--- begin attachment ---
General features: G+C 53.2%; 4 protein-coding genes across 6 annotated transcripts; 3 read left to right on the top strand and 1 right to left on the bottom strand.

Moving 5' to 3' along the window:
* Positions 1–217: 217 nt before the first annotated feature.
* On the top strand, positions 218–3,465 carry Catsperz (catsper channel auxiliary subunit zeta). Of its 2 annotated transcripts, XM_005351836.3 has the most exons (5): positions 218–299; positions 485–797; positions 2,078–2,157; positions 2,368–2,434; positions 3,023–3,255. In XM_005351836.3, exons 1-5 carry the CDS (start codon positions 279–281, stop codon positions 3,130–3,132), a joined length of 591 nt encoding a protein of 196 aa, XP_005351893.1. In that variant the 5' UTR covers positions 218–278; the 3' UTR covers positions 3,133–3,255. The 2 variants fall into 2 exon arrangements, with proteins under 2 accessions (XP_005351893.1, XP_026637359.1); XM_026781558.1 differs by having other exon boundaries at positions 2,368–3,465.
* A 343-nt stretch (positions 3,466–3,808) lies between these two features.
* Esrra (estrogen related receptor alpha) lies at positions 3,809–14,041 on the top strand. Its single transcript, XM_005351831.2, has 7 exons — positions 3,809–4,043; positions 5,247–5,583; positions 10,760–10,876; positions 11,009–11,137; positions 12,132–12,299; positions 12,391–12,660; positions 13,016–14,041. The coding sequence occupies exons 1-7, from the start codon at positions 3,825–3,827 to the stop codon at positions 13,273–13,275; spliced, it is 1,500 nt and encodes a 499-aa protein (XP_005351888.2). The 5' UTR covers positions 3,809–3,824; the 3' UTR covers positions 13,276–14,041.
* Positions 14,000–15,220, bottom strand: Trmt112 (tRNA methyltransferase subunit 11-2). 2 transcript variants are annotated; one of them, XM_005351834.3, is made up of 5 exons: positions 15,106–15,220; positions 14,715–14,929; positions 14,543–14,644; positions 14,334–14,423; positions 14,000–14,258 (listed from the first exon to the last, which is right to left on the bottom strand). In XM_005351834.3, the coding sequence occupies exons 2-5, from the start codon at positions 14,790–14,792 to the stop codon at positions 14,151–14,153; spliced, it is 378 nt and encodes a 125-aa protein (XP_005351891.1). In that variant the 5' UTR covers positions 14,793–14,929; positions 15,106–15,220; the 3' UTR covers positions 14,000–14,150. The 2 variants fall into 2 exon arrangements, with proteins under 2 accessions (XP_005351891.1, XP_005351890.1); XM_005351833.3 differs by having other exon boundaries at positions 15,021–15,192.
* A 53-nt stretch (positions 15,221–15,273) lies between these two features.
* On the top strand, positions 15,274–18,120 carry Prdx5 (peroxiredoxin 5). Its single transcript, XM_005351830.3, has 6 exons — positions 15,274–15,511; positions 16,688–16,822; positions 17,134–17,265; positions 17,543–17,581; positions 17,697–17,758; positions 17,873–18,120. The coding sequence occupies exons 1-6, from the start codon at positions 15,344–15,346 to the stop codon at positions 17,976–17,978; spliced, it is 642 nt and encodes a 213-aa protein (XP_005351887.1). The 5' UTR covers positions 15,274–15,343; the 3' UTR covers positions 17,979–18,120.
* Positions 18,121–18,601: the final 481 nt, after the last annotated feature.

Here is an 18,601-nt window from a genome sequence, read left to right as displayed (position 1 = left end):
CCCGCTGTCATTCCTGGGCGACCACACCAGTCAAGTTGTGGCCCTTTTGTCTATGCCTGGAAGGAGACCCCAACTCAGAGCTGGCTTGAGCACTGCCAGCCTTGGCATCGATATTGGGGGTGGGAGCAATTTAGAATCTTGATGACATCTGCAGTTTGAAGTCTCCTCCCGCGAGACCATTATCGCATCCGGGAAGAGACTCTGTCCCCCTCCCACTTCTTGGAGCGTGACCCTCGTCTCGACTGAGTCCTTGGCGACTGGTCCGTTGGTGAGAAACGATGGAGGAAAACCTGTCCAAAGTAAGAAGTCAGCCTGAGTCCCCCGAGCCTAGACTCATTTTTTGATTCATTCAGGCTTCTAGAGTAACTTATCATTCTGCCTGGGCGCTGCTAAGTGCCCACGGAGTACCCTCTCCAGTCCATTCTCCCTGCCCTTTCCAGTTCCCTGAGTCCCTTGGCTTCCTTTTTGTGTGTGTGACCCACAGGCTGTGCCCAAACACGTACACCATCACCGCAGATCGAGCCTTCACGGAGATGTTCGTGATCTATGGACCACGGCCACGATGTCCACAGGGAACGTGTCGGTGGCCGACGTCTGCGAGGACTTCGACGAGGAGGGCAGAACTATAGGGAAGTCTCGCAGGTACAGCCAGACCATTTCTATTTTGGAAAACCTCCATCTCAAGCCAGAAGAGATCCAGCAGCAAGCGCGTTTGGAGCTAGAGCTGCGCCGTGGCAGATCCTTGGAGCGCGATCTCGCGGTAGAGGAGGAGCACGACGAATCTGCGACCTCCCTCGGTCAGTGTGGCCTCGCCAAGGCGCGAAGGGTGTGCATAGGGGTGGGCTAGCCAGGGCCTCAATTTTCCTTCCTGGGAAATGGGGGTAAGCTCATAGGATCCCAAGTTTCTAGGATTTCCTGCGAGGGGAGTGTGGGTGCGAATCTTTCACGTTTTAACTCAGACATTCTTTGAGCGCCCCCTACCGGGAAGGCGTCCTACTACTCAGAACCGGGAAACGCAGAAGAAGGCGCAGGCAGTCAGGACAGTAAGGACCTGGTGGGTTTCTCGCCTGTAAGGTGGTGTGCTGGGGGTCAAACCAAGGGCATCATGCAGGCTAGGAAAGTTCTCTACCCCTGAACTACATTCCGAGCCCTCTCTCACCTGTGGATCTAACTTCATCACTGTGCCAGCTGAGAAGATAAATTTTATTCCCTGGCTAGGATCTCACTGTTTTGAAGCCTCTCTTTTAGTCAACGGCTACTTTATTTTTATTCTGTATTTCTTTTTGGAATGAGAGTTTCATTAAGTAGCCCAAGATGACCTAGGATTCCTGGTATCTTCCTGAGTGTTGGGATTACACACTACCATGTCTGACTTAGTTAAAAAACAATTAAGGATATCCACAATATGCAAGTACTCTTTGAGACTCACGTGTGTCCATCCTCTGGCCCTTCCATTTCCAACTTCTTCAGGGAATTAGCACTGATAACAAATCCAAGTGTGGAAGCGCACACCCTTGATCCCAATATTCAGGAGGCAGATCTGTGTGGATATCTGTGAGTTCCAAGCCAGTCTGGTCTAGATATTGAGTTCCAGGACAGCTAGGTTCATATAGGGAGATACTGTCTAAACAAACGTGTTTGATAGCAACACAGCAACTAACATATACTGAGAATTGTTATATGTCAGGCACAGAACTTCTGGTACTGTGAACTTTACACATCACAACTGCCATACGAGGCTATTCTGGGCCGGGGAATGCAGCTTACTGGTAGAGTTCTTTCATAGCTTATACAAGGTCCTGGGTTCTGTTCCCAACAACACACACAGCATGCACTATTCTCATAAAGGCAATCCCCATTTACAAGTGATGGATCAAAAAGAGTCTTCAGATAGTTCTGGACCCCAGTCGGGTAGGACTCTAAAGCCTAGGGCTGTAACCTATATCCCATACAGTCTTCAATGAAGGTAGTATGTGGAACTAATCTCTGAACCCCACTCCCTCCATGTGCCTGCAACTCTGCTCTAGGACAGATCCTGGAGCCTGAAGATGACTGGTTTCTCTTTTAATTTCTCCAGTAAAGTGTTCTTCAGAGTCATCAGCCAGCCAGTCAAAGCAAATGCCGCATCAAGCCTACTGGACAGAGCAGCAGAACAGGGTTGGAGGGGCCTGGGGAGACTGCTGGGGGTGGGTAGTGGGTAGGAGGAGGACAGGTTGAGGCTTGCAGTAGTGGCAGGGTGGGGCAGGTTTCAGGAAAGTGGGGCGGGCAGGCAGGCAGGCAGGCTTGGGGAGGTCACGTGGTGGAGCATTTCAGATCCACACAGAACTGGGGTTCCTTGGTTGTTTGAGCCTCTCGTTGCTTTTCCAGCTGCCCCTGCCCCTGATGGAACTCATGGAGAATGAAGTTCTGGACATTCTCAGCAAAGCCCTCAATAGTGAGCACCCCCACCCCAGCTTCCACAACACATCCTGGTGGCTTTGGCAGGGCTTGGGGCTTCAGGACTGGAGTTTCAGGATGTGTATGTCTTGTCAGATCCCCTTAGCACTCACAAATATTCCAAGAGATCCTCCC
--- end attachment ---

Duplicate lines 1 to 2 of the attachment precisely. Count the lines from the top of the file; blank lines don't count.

General features: G+C 53.2%; 4 protein-coding genes across 6 annotated transcripts; 3 read left to right on the top strand and 1 right to left on the bottom strand.

Moving 5' to 3' along the window: